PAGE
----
Human Rights Watch (HRW) argued in a recent report that Egyptian security forces intentionally killed at least 817 protesters during what they dubbed the "Rabaa massacre" last August. In fact, they described the attack as equal to or worse than China's Tiananmen Square killings in 1989.
The 195-page investigation based on interviews with 122 survivors and witnesses has found Egypt's police and army "systematically and deliberately killed largely unarmed protesters on political grounds" in actions that "likely amounted to crimes against humanity."
The IS should provoke profound introspection in the Sunni Arab world. Instead, various forms of Baghdadi Denial Syndrome are getting all the attention.
One of the most alarming features of Arab responses to the rise of the Islamic State (IS) in Syria and Iraq is a persistent pattern of neurotic denial in the form of conspiracy theories and other escapist fantasies. But running away from the truth will only complicate the ability of Arab states and societies to comprehend where the IS came from, how it has unexpectedly managed to surge into so much power so quickly, and how it can be effectively countered.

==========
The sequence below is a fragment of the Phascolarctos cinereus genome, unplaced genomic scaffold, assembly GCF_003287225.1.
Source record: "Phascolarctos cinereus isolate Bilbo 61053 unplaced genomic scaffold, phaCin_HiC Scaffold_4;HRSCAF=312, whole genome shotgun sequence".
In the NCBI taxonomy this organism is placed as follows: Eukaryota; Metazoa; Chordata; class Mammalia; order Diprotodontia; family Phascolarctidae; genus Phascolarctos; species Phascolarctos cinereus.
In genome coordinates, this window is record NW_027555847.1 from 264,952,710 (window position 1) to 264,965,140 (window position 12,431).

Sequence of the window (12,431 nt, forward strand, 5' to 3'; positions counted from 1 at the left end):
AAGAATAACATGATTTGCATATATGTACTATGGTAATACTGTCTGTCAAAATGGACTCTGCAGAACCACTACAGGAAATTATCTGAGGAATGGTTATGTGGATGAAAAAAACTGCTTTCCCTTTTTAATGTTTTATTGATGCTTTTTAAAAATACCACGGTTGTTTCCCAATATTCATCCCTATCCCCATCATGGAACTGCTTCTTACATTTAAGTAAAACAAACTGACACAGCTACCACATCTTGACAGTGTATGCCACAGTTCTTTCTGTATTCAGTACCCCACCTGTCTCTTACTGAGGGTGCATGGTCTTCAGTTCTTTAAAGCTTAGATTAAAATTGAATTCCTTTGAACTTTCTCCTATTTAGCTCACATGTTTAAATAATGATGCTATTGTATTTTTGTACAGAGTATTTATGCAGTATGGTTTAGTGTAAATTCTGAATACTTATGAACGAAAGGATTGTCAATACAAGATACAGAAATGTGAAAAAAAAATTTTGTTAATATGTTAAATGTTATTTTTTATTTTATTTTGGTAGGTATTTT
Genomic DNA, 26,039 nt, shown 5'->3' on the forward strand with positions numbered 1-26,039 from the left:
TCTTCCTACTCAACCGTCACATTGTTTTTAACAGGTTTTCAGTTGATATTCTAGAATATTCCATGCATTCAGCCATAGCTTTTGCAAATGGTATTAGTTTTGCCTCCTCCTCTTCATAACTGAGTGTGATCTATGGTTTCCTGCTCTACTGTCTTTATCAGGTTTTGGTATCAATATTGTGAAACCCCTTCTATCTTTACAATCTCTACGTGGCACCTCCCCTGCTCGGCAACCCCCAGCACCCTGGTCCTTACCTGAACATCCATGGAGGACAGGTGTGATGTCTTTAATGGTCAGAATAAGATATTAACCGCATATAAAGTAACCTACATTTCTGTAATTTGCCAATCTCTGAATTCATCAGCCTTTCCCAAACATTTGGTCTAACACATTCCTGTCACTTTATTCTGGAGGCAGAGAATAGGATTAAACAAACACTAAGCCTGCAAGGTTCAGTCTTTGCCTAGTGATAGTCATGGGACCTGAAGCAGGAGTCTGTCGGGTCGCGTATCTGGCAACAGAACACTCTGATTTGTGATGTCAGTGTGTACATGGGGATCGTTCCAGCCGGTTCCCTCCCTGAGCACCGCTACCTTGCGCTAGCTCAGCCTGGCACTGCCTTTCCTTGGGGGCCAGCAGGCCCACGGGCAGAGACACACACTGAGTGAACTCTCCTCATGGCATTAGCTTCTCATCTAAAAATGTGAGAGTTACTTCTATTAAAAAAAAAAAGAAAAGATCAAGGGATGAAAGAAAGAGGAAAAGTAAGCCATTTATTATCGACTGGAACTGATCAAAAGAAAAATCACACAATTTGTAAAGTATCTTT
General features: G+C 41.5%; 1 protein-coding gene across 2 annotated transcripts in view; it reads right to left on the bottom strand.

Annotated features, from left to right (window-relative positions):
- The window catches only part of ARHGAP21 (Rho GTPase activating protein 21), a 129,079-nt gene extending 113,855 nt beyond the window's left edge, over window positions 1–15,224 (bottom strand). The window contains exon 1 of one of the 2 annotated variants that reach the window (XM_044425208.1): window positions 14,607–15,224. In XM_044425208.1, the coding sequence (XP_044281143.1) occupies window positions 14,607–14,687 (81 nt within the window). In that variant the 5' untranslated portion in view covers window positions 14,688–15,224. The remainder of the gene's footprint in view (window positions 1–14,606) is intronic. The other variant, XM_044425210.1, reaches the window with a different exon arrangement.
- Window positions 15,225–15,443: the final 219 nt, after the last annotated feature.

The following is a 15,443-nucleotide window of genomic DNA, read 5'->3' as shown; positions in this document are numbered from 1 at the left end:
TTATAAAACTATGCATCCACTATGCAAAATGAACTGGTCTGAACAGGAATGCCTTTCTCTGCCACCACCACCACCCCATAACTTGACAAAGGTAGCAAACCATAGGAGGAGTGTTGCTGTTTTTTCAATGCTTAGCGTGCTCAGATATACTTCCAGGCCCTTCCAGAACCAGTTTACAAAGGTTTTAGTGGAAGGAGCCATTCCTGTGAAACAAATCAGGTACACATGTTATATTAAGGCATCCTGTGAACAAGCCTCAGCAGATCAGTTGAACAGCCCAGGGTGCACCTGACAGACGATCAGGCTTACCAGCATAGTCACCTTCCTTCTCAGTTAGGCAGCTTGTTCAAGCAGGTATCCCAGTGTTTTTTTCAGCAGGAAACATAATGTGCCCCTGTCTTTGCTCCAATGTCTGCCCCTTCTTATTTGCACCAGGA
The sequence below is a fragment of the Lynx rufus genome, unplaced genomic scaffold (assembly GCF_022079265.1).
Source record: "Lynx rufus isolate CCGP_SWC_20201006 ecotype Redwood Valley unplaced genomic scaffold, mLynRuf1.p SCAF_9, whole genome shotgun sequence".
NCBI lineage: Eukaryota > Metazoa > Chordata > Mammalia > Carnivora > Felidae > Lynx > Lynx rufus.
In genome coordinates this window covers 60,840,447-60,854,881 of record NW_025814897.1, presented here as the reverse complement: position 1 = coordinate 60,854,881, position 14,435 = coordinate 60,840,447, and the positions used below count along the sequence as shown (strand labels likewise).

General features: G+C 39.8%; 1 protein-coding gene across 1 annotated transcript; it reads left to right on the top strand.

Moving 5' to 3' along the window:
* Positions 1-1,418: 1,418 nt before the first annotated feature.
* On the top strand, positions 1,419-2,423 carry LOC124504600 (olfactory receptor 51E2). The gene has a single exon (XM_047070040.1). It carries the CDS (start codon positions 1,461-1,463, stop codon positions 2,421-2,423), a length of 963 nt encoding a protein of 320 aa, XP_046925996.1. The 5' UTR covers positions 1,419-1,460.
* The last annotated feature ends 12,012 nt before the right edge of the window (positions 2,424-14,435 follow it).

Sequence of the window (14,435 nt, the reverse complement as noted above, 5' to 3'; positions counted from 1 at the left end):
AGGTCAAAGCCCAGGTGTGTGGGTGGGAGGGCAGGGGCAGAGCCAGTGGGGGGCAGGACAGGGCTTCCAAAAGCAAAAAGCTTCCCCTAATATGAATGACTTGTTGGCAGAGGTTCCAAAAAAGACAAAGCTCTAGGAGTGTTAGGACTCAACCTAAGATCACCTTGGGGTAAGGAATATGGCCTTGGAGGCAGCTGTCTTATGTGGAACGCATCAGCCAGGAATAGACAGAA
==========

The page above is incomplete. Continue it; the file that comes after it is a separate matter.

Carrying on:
In the year 363 AD, a very holy man by the name of Mattai, fleeing persecution under the Roman Emperor Julian the Apostate, founded the monastery of St Matthew’s. Lying 20 miles from Mosul in northern Iraq, it became a place of refuge. In 1850 Presbyterian and Congregational missionaries entered Mosul and there they established a mission. In time the evangelical Church in Iraq was born, with congregations in northern Iraq situated at both Mosul and Kirkuk.
Hillary Clinton was expressing what has become Washington’s new conventional wisdom when she implied, in her interview with Jeffrey Goldberg in the Atlantic, that “moderates” might have prevented the rise of the Islamic State. In fact, the United States has provided massive and sustained aid to the moderates in the region.
In northern Iraq religious genocide is reaching end-game stage. Islamic State (IS) soldiers, reinforced with military equipment originally supplied by the US, are driving back Kurdish defenders who had been protecting Christians and other religious minorities. While hundreds of thousands of refugees have been fleeing into Kurdistan, around 40,000 Yazidis and some Christians are trapped on Mount Sinjar, surrounded by IS jihadis. (Yazidis are Kurdish people whose pre-Christian faith derives from ancient Iranian religious traditions, with overlays and influences from other religions.)
Coptic Solidarity 2014 Conference
The Annual Conference was held in Washington, D.C. on June 26-28, 2014.